For years, Zuhra Abar was schooled by her father in her home in Afghanistan. Because of the Taliban’s strict rules regarding women, Zuhra was not allowed to go to school. In 2001, her family came to the United States, and Zuhra jumped right into a Boston high school, continuing on to get her bachelor’s and then master’s degrees.
This month, Zuhra went back to Afghanistan in a new capacity—as Barakat’s newest team member. Years after she left as a young girl who was denied the right to education in her native country, she returns to help women and children gain access to that same fundamental right.
As Barakat’s new Overseas Program Director, Zhura is responsible for managing programs in Afghanistan and Pakistan. Zuhra visited our Women’s Literacy Programs in Afghanistan and spoke with students. The literacy programs provide access to education for women who are unable to attend school for cultural or religious reasons. Sometimes the conversations that Zuhra had with our students reminded her of her own history. “I was so connected to students. When they shared their problems—that their families do not allow them to continue their education—I remembered when… I wanted to go to school and the Taliban would not allow me. I felt their concern and pain.” She spoke of a conversation she had with one young girl in particular.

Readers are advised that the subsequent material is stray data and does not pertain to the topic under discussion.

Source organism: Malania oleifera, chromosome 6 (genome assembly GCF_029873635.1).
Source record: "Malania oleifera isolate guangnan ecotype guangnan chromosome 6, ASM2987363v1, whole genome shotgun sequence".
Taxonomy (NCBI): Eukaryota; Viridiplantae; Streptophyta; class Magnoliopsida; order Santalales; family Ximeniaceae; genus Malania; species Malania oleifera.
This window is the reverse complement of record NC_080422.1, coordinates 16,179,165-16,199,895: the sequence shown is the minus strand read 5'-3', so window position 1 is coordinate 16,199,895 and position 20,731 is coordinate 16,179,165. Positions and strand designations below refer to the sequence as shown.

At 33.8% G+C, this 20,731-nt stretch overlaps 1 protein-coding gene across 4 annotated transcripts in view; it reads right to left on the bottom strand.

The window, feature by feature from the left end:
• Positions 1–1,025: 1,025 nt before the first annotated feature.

“I asked her why she wasn’t going to regular school – she said, ‘My family doesn’t allow me to go to school. That is why I decided to study in the literacy course located at one of our neighboring houses.’”
This girl, and girls like her, is a big part of the reason that Zuhra went back to Afghanistan in the first place. “Returning back to Afghanistan made me really happy,” she says. “One of my aims was to return to my home country and help women and girls.”
Zuhra had a different—but equally touching—experience at our schools in the Faryab province of Afghanistan. “The children looked so happy, so smart, and they try their best to learn.” She took a tour of the buildings and was impressed by the environment, calling it “great”. She also spent time with the kids. “At first they were shy, but after a few minutes I couldn’t stop them [from talking].”
Zhura will be stationed out of our Kabul office. She is happy there, although she is not used to how slow life moves there. “Even the internet is slow,” she says. She is, however, happy in her new job and in her new home. “Barakat does so much with so little money—I am proud to be part of such an organization.”